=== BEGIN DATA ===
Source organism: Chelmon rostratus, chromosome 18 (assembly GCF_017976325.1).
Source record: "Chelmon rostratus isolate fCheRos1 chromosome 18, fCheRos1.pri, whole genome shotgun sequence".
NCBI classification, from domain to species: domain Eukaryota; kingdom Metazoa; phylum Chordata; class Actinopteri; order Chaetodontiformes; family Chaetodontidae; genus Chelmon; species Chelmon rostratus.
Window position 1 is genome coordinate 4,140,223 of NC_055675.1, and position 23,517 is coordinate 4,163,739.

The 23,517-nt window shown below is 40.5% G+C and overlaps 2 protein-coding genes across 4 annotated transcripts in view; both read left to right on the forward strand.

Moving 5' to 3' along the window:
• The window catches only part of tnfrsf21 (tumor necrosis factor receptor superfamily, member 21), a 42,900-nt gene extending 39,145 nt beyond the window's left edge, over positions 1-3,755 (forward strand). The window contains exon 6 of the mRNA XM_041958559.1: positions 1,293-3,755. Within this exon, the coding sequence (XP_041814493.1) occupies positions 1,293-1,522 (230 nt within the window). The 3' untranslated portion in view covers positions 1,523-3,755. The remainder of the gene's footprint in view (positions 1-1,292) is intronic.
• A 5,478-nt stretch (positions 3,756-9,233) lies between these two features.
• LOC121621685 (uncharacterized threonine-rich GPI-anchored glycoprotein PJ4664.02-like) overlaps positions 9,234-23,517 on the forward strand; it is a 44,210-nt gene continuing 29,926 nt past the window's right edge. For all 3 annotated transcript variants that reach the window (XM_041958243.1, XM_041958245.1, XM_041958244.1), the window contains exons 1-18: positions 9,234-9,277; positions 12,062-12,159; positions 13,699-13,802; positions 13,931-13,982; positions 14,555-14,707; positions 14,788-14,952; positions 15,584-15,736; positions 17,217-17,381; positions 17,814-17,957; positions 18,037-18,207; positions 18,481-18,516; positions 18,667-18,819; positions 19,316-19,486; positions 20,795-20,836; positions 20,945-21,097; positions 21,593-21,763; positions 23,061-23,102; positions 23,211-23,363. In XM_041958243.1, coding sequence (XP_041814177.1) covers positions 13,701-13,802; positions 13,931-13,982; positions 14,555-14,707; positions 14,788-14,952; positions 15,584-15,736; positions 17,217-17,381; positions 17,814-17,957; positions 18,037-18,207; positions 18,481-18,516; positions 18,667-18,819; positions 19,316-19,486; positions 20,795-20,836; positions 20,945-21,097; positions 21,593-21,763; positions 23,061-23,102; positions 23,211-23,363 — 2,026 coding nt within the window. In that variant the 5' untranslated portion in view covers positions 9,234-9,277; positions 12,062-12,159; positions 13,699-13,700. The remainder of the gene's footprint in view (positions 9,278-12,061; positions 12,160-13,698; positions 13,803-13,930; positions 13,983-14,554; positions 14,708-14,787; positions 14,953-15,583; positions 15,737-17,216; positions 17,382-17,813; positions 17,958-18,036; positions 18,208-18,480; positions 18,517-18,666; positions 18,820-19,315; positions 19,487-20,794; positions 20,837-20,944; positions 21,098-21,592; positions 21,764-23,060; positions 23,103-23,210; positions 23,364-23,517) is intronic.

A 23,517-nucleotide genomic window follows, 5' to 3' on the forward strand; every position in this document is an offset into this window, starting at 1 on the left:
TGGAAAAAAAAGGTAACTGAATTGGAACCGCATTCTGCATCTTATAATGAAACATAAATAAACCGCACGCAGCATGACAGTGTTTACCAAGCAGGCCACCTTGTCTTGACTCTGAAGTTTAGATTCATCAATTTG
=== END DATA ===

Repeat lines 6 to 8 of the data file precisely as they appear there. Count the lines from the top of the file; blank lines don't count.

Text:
Moving 5' to 3' along the window:
• The window catches only part of tnfrsf21 (tumor necrosis factor receptor superfamily, member 21), a 42,900-nt gene extending 39,145 nt beyond the window's left edge, over positions 1-3,755 (forward strand). The window contains exon 6 of the mRNA XM_041958559.1: positions 1,293-3,755. Within this exon, the coding sequence (XP_041814493.1) occupies positions 1,293-1,522 (230 nt within the window). The 3' untranslated portion in view covers positions 1,523-3,755. The remainder of the gene's footprint in view (positions 1-1,292) is intronic.
• A 5,478-nt stretch (positions 3,756-9,233) lies between these two features.